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Taking back the road

Your genes can creep up on you.

They’ve been there all along but they don’t manifest themselves until the graying of years.

I come from a long line of “terrorists” and outside influences have also been strong.

In the spring of my seventh year, I learned that great terror can be wrought from behind the wheel of a car.

Mamie lived in the house right behind ours and, when I saw her get in the car with her Sunday hat on, I ran and crawled in with her.

Mamie didn’t know how to drive but I didn’t care.

Cranking the car took a while and, when she hit the gas, we didn’t go in the direction either the two of us imagined. We went backwards – across the dirt road and into the field of red clover.

She kept her foot on the gas and turned the wheel furiously. We bumped and bounded through the field, with red clover flying along our backward path.

On the other side of the field, we came to a sudden, unexpected stop — in the ditch and stuck in the “launch” position. Mamie’s Sunday hat sat sideways on her head.

I can remember the terror on Mama’s face as she came running through the clover with Bubba in her arms and the fear – or something akin to it – on the face of all Mamie’s blood and kin.

Mama yanked me out of the car by the arm and marched me to the switch bush and made me painfully aware that terror is born behind the wheel.

That knowledge was confirmed by the Smith sisters. If they weren’t midgets, their mama and daddy were. Even sitting on the spring and winter editions of the Sears and Roebuck catalog, all you could see was Fanny Lou’s chubby hands clutching the top of the steering wheel of their 1936 “Chevrolet” coop. When they drove down Main Street, it cleared.

The Smith sisters weren’t kin to me but Tornado Tom was.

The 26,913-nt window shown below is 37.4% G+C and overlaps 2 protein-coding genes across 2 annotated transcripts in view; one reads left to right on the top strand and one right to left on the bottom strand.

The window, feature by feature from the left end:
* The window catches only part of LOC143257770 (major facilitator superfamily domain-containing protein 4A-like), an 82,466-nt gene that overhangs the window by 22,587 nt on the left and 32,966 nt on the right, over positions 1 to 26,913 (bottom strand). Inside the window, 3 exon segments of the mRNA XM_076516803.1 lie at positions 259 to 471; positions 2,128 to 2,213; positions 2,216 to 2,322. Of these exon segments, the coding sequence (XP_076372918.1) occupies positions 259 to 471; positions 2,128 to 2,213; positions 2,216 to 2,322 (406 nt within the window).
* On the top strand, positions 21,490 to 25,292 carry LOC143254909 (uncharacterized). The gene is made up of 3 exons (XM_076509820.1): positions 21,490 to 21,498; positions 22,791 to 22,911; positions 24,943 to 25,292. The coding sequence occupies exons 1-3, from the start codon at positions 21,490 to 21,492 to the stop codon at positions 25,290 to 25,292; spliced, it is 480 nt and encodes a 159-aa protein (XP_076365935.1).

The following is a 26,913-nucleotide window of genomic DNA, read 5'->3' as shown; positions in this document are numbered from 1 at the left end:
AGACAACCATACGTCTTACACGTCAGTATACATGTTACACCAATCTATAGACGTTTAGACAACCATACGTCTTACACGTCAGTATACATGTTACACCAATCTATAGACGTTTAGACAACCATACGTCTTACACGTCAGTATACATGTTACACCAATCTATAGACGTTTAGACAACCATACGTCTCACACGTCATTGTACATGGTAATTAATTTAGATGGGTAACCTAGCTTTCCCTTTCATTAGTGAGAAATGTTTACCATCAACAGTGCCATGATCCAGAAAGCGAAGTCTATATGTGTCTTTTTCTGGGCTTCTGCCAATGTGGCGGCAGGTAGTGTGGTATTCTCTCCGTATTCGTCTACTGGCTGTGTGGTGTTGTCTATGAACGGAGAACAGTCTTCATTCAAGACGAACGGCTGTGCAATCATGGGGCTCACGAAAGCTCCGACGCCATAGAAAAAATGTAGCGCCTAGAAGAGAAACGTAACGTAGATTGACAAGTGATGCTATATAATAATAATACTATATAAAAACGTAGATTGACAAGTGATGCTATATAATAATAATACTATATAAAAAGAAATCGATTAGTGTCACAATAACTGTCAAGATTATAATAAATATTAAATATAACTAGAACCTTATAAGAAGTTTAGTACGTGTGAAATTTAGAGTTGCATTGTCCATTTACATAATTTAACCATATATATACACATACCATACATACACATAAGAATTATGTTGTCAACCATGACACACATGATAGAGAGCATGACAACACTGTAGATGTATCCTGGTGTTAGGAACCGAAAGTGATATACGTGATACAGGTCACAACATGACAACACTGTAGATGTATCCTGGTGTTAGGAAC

Aunt Mary Tom “owned” the streets of Brundidge. Folks gave it to her. She drove on both sides of the street, no matter whether she was going or coming and she stopped anywhere she pleased. She’d stop right in the middle of the street and go in to do her shopping. Folks would have to just drive around her.

Lily was terrified of Aunt Mary Tom when she was behind the wheel, as was everybody who valued their lives. Lily and my grandmother were putting up peas and Aunt Mary Tom stopped by at that inconvenient time.

When it was time for Lily to go home, Tornado Tom offered to take her.

Lily’s eyes got as big as saucers and her “ah-rahs” started. When, she got nervous she would preface every other word with “ah-rah.”

“Ah-rah, Miss Tom, ah-rah, I gets real ah-rah nervous ah-rah going through ah-rah town. I wishes you’d ah-rah let’s go around ah-rah on the ah-rah backstreets.”

Lily’s face was twisted in terror as she and Tornado Tom sped off, I’m sure, toward ah-rah downtown.

My granddaddy also owned the roads. Pop was hard of hearing so he couldn’t tell when his car was cranked until it started to vibrate. When it did, he jerked the car into reverse and came roaring out of the car shed like a bat out of Hades and continued his drive in the same fashion.

When folks saw “Mr. Grady” coming, they pulled off the road and gave it to him.

I’m a product of those folks and others like them.

Some time back, a friend and I had a meeting in downtown Montgomery. He directed me off the interstate but I balked and, instead, made a quick left — into three lanes of oncoming traffic and a deluge of blowing horns.

My friend sent up a pleading prayer, “Save us, Sweet Jesus!”

I was dodging cars like that frog in the video game. “What to do?”

“Pull on the ramp!”

I did. Onto the exit ramp.

Now, those Montgomery folks are real friendly. They blew their horns and waved at us with one finger.

A man, with bulging neck veins and an extremely red face, stopped his car so we could back off the exit ramp and get going the right way. He gave me that big-city wave.

I’d had enough of Montgomery and pledged to only go there on a “got to” basis.

Well, Thursday afternoon, I “had to” be back in Montgomery where there are more one-way streets than Carter has Little Liver Pills.

And, this is why folks shouldn’t be allowed to talk on cell phones when they drive.

Sis and I were minding our own business — going the wrong way on a one-way street — and this man, who was talking on his cell phone, didn’t even see us coming. Why, he could have hit us head-on.

Luckily, we were able to pull off onto a business exit. Then we went on our merry way but there wasn’t a one-way that was going our way.

So, we gave up and allowed my genes to take over.

We stopped the car right where we were and walked a country mile to our destination, crossing busy one-ways and two-ways as we went.

Now, I’m here to tell you, those folks in Montgomery will flat run you over.

But they are the wavingest folks I’ve ever seen.